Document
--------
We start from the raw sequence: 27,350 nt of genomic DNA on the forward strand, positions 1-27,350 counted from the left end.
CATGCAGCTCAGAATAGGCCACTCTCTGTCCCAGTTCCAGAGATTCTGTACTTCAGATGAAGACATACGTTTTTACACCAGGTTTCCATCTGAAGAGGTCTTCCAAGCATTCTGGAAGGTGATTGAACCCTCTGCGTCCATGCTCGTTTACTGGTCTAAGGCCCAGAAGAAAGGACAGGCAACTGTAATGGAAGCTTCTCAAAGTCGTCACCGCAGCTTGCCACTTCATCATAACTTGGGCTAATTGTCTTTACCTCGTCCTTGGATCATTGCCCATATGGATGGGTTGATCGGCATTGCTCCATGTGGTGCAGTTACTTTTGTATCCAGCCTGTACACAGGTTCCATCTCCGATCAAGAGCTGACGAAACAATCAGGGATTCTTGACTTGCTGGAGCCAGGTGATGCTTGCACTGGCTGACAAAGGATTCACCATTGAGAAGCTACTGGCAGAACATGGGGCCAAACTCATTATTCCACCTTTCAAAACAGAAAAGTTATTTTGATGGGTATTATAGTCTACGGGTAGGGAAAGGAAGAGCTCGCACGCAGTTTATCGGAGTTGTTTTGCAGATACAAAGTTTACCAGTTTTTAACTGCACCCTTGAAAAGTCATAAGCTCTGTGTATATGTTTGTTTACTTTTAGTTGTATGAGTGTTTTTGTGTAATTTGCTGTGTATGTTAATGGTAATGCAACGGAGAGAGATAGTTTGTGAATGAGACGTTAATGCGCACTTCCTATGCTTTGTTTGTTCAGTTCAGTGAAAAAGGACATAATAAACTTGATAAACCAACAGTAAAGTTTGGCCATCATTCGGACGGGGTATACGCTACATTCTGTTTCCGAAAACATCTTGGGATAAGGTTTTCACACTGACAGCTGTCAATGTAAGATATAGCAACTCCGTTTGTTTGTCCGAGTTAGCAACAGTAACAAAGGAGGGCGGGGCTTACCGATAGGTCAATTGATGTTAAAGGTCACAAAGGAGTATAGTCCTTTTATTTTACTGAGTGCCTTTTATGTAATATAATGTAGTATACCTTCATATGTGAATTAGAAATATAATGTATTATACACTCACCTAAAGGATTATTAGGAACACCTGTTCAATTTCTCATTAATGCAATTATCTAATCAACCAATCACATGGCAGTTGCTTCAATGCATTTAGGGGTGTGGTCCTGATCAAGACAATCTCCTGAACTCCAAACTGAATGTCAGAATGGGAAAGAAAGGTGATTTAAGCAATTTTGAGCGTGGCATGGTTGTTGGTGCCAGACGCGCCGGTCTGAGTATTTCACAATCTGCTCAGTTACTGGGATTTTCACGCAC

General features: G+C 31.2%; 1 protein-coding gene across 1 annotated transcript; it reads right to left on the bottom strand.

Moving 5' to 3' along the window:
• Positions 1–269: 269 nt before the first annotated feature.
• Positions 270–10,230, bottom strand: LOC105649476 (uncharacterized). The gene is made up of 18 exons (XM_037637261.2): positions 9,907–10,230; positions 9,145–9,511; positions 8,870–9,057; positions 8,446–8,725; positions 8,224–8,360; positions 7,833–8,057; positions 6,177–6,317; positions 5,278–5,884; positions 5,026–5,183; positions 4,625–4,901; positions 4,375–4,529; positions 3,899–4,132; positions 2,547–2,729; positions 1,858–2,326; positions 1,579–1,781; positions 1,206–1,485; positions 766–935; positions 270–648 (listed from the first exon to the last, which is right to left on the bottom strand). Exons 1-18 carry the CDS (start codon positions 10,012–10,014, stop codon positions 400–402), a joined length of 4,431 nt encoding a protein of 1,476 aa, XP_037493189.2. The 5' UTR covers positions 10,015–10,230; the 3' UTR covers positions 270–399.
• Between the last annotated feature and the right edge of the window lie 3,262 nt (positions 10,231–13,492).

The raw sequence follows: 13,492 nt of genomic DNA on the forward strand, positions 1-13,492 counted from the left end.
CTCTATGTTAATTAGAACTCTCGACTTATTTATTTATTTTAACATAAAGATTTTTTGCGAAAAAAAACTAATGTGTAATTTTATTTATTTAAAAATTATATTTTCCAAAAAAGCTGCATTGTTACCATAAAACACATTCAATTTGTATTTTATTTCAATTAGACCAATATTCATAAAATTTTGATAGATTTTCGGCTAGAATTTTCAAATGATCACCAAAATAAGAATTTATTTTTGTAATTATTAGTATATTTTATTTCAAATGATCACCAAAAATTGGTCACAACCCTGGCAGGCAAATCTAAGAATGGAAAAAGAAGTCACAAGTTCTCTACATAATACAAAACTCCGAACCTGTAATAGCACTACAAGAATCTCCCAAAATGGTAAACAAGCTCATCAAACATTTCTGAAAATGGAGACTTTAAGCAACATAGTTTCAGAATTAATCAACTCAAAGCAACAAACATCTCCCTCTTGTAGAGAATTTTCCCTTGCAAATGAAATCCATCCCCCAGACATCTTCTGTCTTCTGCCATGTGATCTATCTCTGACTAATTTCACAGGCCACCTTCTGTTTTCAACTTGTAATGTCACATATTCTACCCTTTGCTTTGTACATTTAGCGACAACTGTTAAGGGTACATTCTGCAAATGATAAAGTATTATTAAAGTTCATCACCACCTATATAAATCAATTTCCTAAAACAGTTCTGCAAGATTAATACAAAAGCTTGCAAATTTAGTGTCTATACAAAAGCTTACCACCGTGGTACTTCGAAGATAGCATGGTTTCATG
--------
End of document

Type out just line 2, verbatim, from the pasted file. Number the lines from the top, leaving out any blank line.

CATGCAGCTCAGAATAGGCCACTCTCTGTCCCAGTTCCAGAGATTCTGTACTTCAGATGAAGACATACGTTTTTACACCAGGTTTCCATCTGAAGAGGTCTTCCAAGCATTCTGGAAGGTGATTGAACCCTCTGCGTCCATGCTCGTTTACTGGTCTAAGGCCCAGAAGAAAGGACAGGCAACTGTAATGGAAGCTTCTCAAAGTCGTCACCGCAGCTTGCCACTTCATCATAACTTGGGCTAATTGTCTTTACCTCGTCCTTGGATCATTGCCCATATGGATGGGTTGATCGGCATTGCTCCATGTGGTGCAGTTACTTTTGTATCCAGCCTGTACACAGGTTCCATCTCCGATCAAGAGCTGACGAAACAATCAGGGATTCTTGACTTGCTGGAGCCAGGTGATGCTTGCACTGGCTGACAAAGGATTCACCATTGAGAAGCTACTGGCAGAACATGGGGCCAAACTCATTATTCCACCTTTCAAAACAGAAAAGTTATTTTGATGGGTATTATAGTCTACGGGTAGGGAAAGGAAGAGCTCGCACGCAGTTTATCGGAGTTGTTTTGCAGATACAAAGTTTACCAGTTTTTAACTGCACCCTTGAAAAGTCATAAGCTCTGTGTATATGTTTGTTTACTTTTAGTTGTATGAGTGTTTTTGTGTAATTTGCTGTGTATGTTAATGGTAATGCAACGGAGAGAGATAGTTTGTGAATGAGACGTTAATGCGCACTTCCTATGCTTTGTTTGTTCAGTTCAGTGAAAAAGGACATAATAAACTTGATAAACCAACAGTAAAGTTTGGCCATCATTCGGACGGGGTATACGCTACATTCTGTTTCCGAAAACATCTTGGGATAAGGTTTTCACACTGACAGCTGTCAATGTAAGATATAGCAACTCCGTTTGTTTGTCCGAGTTAGCAACAGTAACAAAGGAGGGCGGGGCTTACCGATAGGTCAATTGATGTTAAAGGTCACAAAGGAGTATAGTCCTTTTATTTTACTGAGTGCCTTTTATGTAATATAATGTAGTATACCTTCATATGTGAATTAGAAATATAATGTATTATACACTCACCTAAAGGATTATTAGGAACACCTGTTCAATTTCTCATTAATGCAATTATCTAATCAACCAATCACATGGCAGTTGCTTCAATGCATTTAGGGGTGTGGTCCTGATCAAGACAATCTCCTGAACTCCAAACTGAATGTCAGAATGGGAAAGAAAGGTGATTTAAGCAATTTTGAGCGTGGCATGGTTGTTGGTGCCAGACGCGCCGGTCTGAGTATTTCACAATCTGCTCAGTTACTGGGATTTTCACGCAC